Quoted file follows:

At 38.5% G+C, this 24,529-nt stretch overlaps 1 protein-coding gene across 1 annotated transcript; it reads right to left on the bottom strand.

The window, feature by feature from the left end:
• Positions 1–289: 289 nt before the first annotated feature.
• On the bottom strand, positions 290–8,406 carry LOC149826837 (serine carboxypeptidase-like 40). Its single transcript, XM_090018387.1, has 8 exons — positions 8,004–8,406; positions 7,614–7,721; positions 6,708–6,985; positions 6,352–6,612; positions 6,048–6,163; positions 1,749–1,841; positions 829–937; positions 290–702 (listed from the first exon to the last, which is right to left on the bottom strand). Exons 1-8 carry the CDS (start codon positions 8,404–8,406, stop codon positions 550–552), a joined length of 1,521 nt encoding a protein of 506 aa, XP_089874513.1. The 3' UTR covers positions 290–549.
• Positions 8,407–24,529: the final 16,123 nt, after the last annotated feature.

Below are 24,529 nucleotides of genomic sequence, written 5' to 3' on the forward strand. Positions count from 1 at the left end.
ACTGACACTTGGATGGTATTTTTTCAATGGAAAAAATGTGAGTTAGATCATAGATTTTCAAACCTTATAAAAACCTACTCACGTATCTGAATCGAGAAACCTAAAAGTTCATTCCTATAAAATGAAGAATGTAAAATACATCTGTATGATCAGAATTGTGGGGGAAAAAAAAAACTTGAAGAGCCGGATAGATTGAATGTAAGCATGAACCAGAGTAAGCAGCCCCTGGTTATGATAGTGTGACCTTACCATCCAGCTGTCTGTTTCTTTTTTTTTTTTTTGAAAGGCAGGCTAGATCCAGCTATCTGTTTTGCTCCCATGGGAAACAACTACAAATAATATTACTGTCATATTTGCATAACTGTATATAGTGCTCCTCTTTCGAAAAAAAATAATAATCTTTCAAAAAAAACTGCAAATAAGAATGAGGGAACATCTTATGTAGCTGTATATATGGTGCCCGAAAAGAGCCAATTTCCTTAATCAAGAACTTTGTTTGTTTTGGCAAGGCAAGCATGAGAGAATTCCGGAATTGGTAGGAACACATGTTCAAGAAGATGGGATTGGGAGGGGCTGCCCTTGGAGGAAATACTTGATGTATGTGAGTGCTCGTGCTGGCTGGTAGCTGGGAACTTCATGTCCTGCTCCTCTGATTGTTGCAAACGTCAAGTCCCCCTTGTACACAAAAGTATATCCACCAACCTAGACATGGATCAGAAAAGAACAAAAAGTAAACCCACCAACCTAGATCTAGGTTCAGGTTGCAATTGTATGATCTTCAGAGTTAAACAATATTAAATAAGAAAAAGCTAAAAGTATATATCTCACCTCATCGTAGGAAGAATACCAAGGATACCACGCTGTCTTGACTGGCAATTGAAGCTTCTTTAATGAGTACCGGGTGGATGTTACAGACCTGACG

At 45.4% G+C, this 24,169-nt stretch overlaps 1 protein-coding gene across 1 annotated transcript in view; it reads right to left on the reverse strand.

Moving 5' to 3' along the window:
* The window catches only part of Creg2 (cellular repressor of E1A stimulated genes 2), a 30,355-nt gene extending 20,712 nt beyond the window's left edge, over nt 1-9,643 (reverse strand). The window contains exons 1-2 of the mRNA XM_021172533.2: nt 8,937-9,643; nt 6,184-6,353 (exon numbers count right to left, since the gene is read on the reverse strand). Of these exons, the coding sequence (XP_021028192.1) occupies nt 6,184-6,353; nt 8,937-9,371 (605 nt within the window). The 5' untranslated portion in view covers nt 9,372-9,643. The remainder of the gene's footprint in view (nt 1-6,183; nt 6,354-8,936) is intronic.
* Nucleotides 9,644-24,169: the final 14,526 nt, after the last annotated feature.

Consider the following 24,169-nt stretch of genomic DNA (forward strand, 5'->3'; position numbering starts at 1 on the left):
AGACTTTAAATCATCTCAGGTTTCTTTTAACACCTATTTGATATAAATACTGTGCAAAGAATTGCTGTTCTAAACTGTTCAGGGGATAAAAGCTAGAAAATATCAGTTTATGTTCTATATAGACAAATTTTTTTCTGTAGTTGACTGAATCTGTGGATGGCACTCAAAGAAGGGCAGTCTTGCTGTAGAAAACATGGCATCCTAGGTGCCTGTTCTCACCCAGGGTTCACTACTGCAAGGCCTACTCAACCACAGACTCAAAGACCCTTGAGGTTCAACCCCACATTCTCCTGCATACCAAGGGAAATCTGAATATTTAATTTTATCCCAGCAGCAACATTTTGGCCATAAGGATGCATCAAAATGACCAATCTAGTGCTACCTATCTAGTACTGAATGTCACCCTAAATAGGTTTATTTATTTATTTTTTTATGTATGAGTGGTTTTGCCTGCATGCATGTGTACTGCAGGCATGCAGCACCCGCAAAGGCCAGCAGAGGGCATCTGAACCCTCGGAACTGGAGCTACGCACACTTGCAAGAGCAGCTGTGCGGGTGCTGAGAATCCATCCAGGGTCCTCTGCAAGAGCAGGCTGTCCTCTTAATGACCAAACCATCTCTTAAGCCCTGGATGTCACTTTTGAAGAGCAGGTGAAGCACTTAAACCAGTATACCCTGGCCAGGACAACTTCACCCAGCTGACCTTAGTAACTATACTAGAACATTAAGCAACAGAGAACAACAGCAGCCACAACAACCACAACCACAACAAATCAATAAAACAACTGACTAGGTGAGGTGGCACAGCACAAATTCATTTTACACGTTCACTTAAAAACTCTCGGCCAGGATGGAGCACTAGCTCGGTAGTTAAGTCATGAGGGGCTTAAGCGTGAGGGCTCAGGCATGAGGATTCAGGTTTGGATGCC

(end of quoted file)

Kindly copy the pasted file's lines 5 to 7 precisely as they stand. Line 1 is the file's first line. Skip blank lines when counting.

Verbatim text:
• Positions 8,407–24,529: the final 16,123 nt, after the last annotated feature.

Below are 24,529 nucleotides of genomic sequence, written 5' to 3' on the forward strand. Positions count from 1 at the left end.
ACTGACACTTGGATGGTATTTTTTCAATGGAAAAAATGTGAGTTAGATCATAGATTTTCAAACCTTATAAAAACCTACTCACGTATCTGAATCGAGAAACCTAAAAGTTCATTCCTATAAAATGAAGAATGTAAAATACATCTGTATGATCAGAATTGTGGGGGAAAAAAAAAACTTGAAGAGCCGGATAGATTGAATGTAAGCATGAACCAGAGTAAGCAGCCCCTGGTTATGATAGTGTGACCTTACCATCCAGCTGTCTGTTTCTTTTTTTTTTTTTTGAAAGGCAGGCTAGATCCAGCTATCTGTTTTGCTCCCATGGGAAACAACTACAAATAATATTACTGTCATATTTGCATAACTGTATATAGTGCTCCTCTTTCGAAAAAAAATAATAATCTTTCAAAAAAAACTGCAAATAAGAATGAGGGAACATCTTATGTAGCTGTATATATGGTGCCCGAAAAGAGCCAATTTCCTTAATCAAGAACTTTGTTTGTTTTGGCAAGGCAAGCATGAGAGAATTCCGGAATTGGTAGGAACACATGTTCAAGAAGATGGGATTGGGAGGGGCTGCCCTTGGAGGAAATACTTGATGTATGTGAGTGCTCGTGCTGGCTGGTAGCTGGGAACTTCATGTCCTGCTCCTCTGATTGTTGCAAACGTCAAGTCCCCCTTGTACACAAAAGTATATCCACCAACCTAGACATGGATCAGAAAAGAACAAAAAGTAAACCCACCAACCTAGATCTAGGTTCAGGTTGCAATTGTATGATCTTCAGAGTTAAACAATATTAAATAAGAAAAAGCTAAAAGTATATATCTCACCTCATCGTAGGAAGAATACCAAGGATACCACGCTGTCTTGACTGGCAATTGAAGCTTCTTTAATGAGTACCGGGTGGATGTTACAGACCTGACG